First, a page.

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Toyota FJ Cruiser


The original FJ40 Land Cruiser seemed almost built for the New Zealand we used to be. But with retro themes designed for the American market, Steve Vermeulen suggests the latest Toyota FJ Cruiser is an example of form over function.

For those old enough to remember the original FJ40 Land Cruiser that inspires the Toyota FJ Cruiser’s styling, you’ll also know the elder FJ was an iconic piece of Toyota’s heritage in New Zealand.

With spectacular off road ability and bullet-proof mechanicals, what more could the Kiwi farmer ask for? It was deservingly a hit.

Now though, the design – primarily penned for the bling-fixated American market – straddles the line between being a fresh-faced tip of the hat to its forbearer and becoming a caricature of the icon. One that inevitably compromises the vehicle, especially for anyone who does a bit of towing.

Underneath the bright yellow paint and hot wheels body styling is a slightly shorter wheelbase version of the Land Cruiser Prado. The engine and drivetrain too are shared with the Prado and with a 200kW V6 petrol on board developing 380Nm of torque you are far from wanting for grunt.

It’s an eager, free-revving engine that’s quick in getting power to all four wheels via the electronically controlled four-wheel drive system. There’s genuine off roading talent at your disposal here should you need it and water fording or navigating thick mud is all in a day’s work for this work horse. So where’s the problem?

Firstly, the FJ is very restrictive in terms of rear visibility, the high shoulder line, low roof design and small porthole rear side windows aren’t conducive to reversing a trailer. A saving grace is the standard reversing camera, which you really have no choice but to rely on if you wish to see anything approximately behind you.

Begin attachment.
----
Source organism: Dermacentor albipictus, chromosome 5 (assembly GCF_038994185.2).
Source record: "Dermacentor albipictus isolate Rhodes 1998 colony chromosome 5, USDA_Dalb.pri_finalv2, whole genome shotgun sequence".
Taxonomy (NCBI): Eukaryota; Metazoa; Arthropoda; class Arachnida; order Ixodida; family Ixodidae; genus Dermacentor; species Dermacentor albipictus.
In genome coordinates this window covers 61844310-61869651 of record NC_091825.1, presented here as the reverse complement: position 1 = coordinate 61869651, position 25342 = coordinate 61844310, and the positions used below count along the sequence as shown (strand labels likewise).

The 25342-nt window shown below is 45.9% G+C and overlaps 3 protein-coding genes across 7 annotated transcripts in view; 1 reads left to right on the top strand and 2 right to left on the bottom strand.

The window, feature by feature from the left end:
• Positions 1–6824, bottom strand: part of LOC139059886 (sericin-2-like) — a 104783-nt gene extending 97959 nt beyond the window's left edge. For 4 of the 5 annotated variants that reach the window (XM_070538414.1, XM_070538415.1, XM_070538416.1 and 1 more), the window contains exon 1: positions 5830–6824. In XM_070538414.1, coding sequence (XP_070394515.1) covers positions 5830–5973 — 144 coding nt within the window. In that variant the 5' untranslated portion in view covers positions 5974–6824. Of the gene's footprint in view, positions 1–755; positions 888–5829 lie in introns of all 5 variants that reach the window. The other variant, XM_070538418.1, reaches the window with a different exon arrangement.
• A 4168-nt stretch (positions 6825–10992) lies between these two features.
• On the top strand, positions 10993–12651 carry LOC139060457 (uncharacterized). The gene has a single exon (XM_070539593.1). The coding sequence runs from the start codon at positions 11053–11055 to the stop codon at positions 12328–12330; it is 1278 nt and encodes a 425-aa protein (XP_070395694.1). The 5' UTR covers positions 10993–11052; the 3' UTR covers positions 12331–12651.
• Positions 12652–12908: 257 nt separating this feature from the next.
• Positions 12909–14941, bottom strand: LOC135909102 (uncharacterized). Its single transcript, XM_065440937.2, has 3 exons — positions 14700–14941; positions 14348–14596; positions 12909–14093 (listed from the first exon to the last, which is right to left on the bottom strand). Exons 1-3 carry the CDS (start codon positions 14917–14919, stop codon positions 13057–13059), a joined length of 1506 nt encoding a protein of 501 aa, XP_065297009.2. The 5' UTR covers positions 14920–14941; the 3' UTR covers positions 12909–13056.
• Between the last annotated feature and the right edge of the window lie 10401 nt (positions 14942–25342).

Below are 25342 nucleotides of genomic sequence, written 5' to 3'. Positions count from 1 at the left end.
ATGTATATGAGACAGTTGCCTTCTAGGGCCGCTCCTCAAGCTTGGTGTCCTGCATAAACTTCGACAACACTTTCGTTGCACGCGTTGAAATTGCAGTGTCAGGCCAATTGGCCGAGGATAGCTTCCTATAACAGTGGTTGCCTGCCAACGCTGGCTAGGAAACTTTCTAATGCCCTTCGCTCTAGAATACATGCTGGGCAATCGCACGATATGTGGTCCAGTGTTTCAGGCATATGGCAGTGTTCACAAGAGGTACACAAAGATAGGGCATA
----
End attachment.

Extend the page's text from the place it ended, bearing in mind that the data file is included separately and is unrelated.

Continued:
I have towed with the less rugged Highlander SUV and don’t recall as much movement at motorway speeds, either. In the FJ’s defense, the conditions were blustery and I slipped a little higher than the legal 90km/h tow limit, but perhaps that shorter wheelbase and tall centre of gravity have induced some instability at speed?

Unburdened by a trailer and handling is suitably competent for a vehicle of this size. It doesn’t change directions at the drop of a hat and ultimately the longer wheel base Prado is more accomplished, but while the body rolls around the wheels do stay planted, this of course is aided by an overt ESP calibration.

Practicality also suffers for the design, the rear doors are rear hinged “suicide” doors. They look fantastic, but lifting kids or equipment in/out requires leaning awkwardly over into the car, it’s a back injury waiting to happen. Meanwhile the rear luggage compartment is generous but remember the side swinging door won’t open fully if you’re parked too close to the garage wall.

You aren’t hard done by on specification. Standard equipment includes a colour-coded, retro-themed dash facia, cruise control, USB/iPod compatible audi and Bluetooth hands-free compatibility, an accessory meter (includes compass, outside temperature and inclinometer), the full complement of modern safety features including front, side and curtain airbags, and there’s plenty of hidden storage units for loose items. Disappointingly however the steering column is adjustable for tilt only, not reach, talk about taking ‘retro’ to extremes.

It’s a cool SUV for those who want to flaunt that tough truck styling. But you’ll have to accept plenty of compromises if this is a regular tow wagon.

It’s a shame, as a modern FJ, with more going for it than just faultless off-road nouse, would absolutely capture Kiwis hearts. We love the look, but times have changed. Unless you insist on the heritage look, there’s more suitable SUVs for the everyday.

Contact your nearest Toyota dealer if you'd like to find out more about the FJ Cruiser.

Auto Trader New Zealand